“I’m looking forward to the other meetings at the middle schools,” she said. “There is a lot of good information here.”

Future middle school schedule community meetings are planned for 7 p.m. at Davis Middle School tonight, Thursday, Jan. 15, Sells Middle School Tuesday, Jan. 20, and Grizzell Middle School Wednesday, Jan. 21.

dublin, january, mlk, newspaper, ThisWeek, ThisWeekNews

Dublin’s celebration Monday at Coffman

Video from King’s speeches, music, student speakers and volunteer opportunities planned

Wednesday January 14, 2015 11:06 AM

Dublin’s 2015 Martin Luther King Jr. Day Remembrance Celebration is planned from 11 a.m. to noon Monday, Jan. 19, in the Dublin Coffman High School Performing Arts Center.

Unlike in previous years, the keynote speaker this year will be Martin Luther King Jr. himself.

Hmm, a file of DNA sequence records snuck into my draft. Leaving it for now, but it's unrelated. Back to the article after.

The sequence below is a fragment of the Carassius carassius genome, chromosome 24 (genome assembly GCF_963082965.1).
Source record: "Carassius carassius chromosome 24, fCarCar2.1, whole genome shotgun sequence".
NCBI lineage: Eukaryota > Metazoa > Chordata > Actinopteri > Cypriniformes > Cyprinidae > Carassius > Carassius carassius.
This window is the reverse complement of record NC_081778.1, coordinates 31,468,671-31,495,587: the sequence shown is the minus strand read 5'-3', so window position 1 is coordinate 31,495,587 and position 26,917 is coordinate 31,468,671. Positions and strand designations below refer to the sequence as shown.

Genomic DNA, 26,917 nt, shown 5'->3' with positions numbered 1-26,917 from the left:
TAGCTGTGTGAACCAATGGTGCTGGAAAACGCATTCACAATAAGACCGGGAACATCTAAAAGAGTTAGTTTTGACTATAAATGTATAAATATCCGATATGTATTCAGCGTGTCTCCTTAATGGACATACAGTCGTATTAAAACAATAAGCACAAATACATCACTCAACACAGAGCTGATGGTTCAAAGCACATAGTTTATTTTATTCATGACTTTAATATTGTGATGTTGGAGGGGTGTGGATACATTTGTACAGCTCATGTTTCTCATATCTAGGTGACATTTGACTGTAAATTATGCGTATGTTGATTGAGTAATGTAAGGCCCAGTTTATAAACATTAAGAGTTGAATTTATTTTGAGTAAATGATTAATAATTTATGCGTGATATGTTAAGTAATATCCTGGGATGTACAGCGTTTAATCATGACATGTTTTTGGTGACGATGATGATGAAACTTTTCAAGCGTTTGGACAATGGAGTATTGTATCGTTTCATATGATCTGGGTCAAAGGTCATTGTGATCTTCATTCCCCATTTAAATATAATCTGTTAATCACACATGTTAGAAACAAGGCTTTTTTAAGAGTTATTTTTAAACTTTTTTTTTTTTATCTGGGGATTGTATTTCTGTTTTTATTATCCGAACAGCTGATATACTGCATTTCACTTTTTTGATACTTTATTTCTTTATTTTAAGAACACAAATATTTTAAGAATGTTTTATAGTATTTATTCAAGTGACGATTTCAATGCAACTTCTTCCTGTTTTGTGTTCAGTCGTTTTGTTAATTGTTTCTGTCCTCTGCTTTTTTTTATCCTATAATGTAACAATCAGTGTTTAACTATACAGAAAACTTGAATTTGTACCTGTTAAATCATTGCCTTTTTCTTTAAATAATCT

Short video clips of King speaking will be shown three times throughout the celebration.

Deb Maynard, a celebration committee member, said she is confident it will be a “fantastic” program and community members will have a great time.

“Honoring Martin Luther King and recognizing what he did for our country is very important,” Maynard said.

She said she believes serving others is one of the most important things people can do.

The program will start with a video of Martin Luther King’s famous “I Have a Dream” speech and then a soloist will sing, If I Can Help Somebody Along The Way which was made famous by Mahalia Jackson, who is known as the Queen of Gospel, according to Maynard. The song corresponds to the theme which is “If I Can Help Somebody.”

Speakers will include Dalton Maynard, Superintendent Dr. Todd Hoadley and Dublin Mayor Michael Keenan.